- Athletes may take a transition phase during this time and train more informally. Fitness maintenance versus progression is targeted.
- Generally little or no racing is occurring during this time and the races that are scheduled are usually training (C) events. Your caloric deficit will have the least effect on training and racing.
- Intensity is generally lowest as the aerobic energy system is targeted. Glycogen depletion is not as significant of a factor.
Long, slow distance training uses a greater preponderance of fat as a fuel source and trains your body to access and utilize fat as a fuel source.
For many athletes, however, this is the hardest time of year to lose body fat as…
- The days are shorter and training is harder to accommodate. Training volume may be reduced.
- The weather is colder and more training must be done indoors, again shortening training duration.
- The holidays fall during this time period and the average person gains weight.
- Many athletes take total time off, further reducing their metabolism and caloric expenditure.
- Cold weather training can stimulate appetite.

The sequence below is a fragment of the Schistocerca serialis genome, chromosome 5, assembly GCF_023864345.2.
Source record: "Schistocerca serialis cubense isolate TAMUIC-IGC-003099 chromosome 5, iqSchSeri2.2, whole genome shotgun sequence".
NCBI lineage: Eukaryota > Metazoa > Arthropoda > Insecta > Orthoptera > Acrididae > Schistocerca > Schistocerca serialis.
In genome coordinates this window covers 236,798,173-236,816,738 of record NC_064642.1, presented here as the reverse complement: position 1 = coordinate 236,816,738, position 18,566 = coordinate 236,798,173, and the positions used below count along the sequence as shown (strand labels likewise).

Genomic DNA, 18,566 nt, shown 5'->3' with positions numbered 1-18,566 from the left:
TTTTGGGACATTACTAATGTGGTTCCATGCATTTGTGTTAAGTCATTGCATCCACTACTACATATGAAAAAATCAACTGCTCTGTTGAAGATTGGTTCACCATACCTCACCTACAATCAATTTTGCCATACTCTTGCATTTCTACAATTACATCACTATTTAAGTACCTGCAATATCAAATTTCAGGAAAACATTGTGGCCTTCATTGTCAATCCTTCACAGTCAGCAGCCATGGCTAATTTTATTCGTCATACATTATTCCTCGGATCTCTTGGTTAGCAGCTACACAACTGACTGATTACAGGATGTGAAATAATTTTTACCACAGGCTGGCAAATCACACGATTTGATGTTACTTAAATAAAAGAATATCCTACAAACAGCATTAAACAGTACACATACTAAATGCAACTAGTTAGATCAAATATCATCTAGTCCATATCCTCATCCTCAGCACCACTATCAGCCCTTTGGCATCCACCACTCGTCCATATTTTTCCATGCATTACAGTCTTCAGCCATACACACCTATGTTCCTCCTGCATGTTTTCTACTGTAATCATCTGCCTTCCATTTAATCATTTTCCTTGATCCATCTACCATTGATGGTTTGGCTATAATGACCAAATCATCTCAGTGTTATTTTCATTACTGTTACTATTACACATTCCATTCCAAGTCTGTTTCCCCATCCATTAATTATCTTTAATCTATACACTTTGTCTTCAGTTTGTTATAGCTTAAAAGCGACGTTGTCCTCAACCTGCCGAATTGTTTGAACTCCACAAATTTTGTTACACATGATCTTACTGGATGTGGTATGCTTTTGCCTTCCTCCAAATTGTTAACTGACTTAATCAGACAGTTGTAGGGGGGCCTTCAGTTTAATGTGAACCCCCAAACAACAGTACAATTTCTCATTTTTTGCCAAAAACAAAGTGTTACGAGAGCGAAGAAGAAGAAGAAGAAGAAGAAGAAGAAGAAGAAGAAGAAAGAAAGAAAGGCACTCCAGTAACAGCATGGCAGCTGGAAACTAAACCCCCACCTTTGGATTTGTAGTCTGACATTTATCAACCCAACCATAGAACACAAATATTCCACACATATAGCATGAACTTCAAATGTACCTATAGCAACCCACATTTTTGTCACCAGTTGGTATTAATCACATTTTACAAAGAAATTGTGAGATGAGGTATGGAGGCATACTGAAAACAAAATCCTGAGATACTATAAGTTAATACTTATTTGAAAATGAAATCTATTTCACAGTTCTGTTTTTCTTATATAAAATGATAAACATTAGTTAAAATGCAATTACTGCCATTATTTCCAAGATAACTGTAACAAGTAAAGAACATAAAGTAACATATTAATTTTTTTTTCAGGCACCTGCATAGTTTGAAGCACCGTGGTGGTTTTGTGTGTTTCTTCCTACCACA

The athlete who comes out of this period lighter and leaner automatically starts the season at a tactical advantage. They will not have to “lean out” as their training volume ramps up and can focus solely on training versus dropping weight. What are the keys to dropping weight over the winter months? For starters, you must understand that you will need to create a caloric deficit, and this deficit may need to be even greater if your activity factor has decreased. This means shaving calories wherever and whenever you can. The first step is finding out where your weight loss caloric “zone” lies. This can be accomplished by having your resting metabolic rate measured or, less accurately, by using a formula that accounts for height, age, weight, and activity factor. You do not want to restrict your calories too much below your resting metabolic rate as it will have an impact on both metabolism and your training. In short you are trying to find that caloric "sweet spot" of creating a deficit without losing energy and muscle.